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Celebrating Innovators in Migrant Health: Past Winners of the Kugel & Zuroweste Health Justice Award

Past Winners of the Kugel & Zuroweste Award

In the world of migrant health, there are remarkable individuals who have dedicated their careers to making a difference, often without the recognition they truly deserve. The Kugel & Zuroweste Health Justice Award offered by Migrant Clinicians Network (MCN) aims to shine a spotlight on these unsung heroes, recognizing their exceptional contributions to the field. The award is named after MCN’s own Candace Kugel, FNP, CNM, MS and Founding Medical Director Ed Zuroweste, MD. This week, to announce the opening of applications for the 2024 Kugel-Zuroweste Health Justice Award, we celebrate the previous winners of this prestigious award—Caroline Bachelder Johnson, FNP, Paulina Segovia, PA-C, RDN, and Emanie Dorival, CRNP. Their stories and quotes inspire us to continue the quest for health justice for all.

Caroline Bachelder Johnson: Bridging Gaps and Fostering Empathy

Caroline Bachelder Johnson, FNP, the inaugural recipient of the Kugel & Zuroweste Health Justice Award, won while serving as the Clinical Director at Proteus, Inc., a health center in Iowa. With the dawning of the pandemic, Johnson spearheaded a strategy of cooperative coordination between local leaders, farmers, and agricultural workers that contained the spread with rapid testing and expedient quarantining. Her tireless efforts in bridging health care gaps during the onset of COVID-19 motivated several of her colleagues to collaborate on nominating her for the award.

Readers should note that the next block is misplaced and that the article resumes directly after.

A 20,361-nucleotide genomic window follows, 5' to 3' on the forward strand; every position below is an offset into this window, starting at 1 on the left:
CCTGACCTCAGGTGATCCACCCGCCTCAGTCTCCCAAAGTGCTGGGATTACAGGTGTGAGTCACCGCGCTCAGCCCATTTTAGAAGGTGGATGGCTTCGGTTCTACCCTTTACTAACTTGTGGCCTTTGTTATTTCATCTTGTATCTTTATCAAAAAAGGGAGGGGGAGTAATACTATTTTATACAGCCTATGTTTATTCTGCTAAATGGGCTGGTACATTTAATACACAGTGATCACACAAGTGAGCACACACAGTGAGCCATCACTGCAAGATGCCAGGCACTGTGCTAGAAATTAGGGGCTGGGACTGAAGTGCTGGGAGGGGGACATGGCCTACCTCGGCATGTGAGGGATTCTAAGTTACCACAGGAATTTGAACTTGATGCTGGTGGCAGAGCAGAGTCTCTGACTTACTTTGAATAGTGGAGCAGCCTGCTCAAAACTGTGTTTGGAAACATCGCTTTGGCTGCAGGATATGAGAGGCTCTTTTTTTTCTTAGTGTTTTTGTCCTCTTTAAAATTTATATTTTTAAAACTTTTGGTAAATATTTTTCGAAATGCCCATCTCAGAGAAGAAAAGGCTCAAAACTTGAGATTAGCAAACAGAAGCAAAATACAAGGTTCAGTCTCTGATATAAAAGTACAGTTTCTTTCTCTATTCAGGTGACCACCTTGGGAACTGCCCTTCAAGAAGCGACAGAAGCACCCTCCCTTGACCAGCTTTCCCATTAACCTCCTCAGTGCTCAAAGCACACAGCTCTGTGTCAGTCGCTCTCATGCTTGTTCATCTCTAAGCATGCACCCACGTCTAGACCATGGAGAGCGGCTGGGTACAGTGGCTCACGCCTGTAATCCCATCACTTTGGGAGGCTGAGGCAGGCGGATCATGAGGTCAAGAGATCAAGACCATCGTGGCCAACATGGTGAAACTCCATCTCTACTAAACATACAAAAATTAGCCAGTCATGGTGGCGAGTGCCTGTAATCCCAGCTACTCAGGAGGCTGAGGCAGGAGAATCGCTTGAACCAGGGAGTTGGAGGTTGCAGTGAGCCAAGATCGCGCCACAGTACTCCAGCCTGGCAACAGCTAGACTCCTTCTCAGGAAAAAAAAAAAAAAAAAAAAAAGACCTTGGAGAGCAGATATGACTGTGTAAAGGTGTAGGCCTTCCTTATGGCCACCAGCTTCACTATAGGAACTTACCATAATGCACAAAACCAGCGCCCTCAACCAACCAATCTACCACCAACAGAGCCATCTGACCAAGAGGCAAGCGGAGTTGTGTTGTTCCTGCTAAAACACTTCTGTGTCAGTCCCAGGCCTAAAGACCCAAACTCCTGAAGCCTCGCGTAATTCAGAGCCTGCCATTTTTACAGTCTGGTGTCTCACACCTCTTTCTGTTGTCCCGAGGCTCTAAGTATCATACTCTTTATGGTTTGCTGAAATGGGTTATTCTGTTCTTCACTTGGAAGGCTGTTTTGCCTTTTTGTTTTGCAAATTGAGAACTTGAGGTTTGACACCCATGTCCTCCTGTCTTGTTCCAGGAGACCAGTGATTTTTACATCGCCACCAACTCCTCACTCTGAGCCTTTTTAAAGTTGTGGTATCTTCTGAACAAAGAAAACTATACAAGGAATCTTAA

Her pandemic management strategy proved to be so successful that the Centers for Disease Control and Prevention (CDC) consulted with her to adopt the protocols as a “Best Practices” guide for other agricultural hot zones throughout the country, a move that helped slow the spread of COVID-19 and save countless lives.

“When you look at what she accomplished, she was just such a stand-out choice,” Dr. Zuroweste recalled. “Her leadership skills, especially. She just jumped off the page as the person we wanted.”

Upon receiving her award—and the $1,000 cash prize—Johnson opted to take a short vacation with her husband and their young son before returning to work with a renewed sense of purpose. Describing Kugel and Dr. Zuroweste as mentors, she credits them with helping to redirect her passion toward the frontlines, particularly integrating listening and empathy in her clinical work.

"Every patient has a unique story, and by listening with empathy, we not only address their physical needs but also their emotional well-being,” she explained. “This is where true health justice begins."

Johnson recently left Proteus, Inc. after accepting a new position, and is excited to continue advocating for her patients in a different environment. She has also served on the selection committee for subsequent Kugel & Zuroweste Health Justice Awards and looks forward to taking part in selecting this year’s candidate as well.

Paulina Segovia: Advocate for Vulnerable Communities

Selected as the second winner of the Kugel & Zuroweste Health Justice Award, Paulina Segovia, PA-C, RDN, of Tepeyac Community Health Center, has been a passionate advocate for vulnerable migrant communities, particularly women and children. Segovia is the daughter of Mexican immigrants, who were themselves the children of Italian immigrants. Segovia’s paternal grandmother was among the first class of women to graduate from medical school in Mexico.

“As a first-generation American born to immigrant parents, it is so important to advocate for immigrants and for individuals that need access to health care,” she said.

Impressed by her dedication to public health and popularity with patients, the clinic invited her to participate in an unprecedented second rotation. From there, Tepeyac eventually extended an offer of employment to Segovia, and during her second year, nominated her for the Kugel & Zuroweste Health Justice Award.

“Paulina’s story was really moving, in a way that I will never forget,” Laszlo Madaras, MD, MPH, MCN’s Chief Medical Officer, said. “Like Paulina, my grandfather was also a doctor, and medicine a family calling. Her determination to continue with that made an impression.”